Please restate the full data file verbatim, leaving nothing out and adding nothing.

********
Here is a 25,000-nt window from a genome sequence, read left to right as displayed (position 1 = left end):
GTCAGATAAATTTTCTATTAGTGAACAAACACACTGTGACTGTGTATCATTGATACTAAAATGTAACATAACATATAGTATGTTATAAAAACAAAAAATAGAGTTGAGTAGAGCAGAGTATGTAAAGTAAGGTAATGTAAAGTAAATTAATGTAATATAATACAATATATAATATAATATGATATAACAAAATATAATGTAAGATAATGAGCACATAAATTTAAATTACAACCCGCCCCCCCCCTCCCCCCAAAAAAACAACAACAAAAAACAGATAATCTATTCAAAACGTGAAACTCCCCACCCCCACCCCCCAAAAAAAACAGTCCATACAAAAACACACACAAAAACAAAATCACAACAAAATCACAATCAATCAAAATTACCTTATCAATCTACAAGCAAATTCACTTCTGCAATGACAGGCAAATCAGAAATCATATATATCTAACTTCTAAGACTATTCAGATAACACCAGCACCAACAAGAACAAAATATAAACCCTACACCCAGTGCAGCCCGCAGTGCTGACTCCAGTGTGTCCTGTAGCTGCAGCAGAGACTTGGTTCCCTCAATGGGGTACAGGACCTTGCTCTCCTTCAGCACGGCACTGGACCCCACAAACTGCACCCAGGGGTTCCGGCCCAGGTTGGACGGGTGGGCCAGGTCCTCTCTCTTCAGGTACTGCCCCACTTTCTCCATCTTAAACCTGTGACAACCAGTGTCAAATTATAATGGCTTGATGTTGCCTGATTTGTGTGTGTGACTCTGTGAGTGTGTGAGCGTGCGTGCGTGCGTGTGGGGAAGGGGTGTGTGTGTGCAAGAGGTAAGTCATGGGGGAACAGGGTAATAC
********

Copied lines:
Here is a 25,000-nt window from a genome sequence, read left to right as displayed (position 1 = left end):
GTCAGATAAATTTTCTATTAGTGAACAAACACACTGTGACTGTGTATCATTGATACTAAAATGTAACATAACATATAGTATGTTATAAAAACAAAAAATAGAGTTGAGTAGAGCAGAGTATGTAAAGTAAGGTAATGTAAAGTAAATTAATGTAATATAATACAATATATAATATAATATGATATAACAAAATATAATGTAAGATAATGAGCACATAAATTTAAATTACAACCCGCCCCCCCCCTCCCCCCAAAAAAACAACAACAAAAAACAGATAATCTATTCAAAACGTGAAACTCCCCACCCCCACCCCCCAAAAAAAACAGTCCATACAAAAACACACACAAAAACAAAATCACAACAAAATCACAATCAATCAAAATTACCTTATCAATCTACAAGCAAATTCACTTCTGCAATGACAGGCAAATCAGAAATCATATATATCTAACTTCTAAGACTATTCAGATAACACCAGCACCAACAAGAACAAAATATAAACCCTACACCCAGTGCAGCCCGCAGTGCTGACTCCAGTGTGTCCTGTAGCTGCAGCAGAGACTTGGTTCCCTCAATGGGGTACAGGACCTTGCTCTCCTTCAGCACGGCACTGGACCCCACAAACTGCACCCAGGGGTTCCGGCCCAGGTTGGACGGGTGGGCCAGGTCCTCTCTCTTCAGGTACTGCCCCACTTTCTCCATCTTAAACCTGTGACAACCAGTGTCAAATTATAATGGCTTGATGTTGCCTGATTTGTGTGTGTGACTCTGTGAGTGTGTGAGCGTGCGTGCGTGCGTGTGGGGAAGGGGTGTGTGTGTGCAAGAGGTAAGTCATGGGGGAACAGGGTAATAC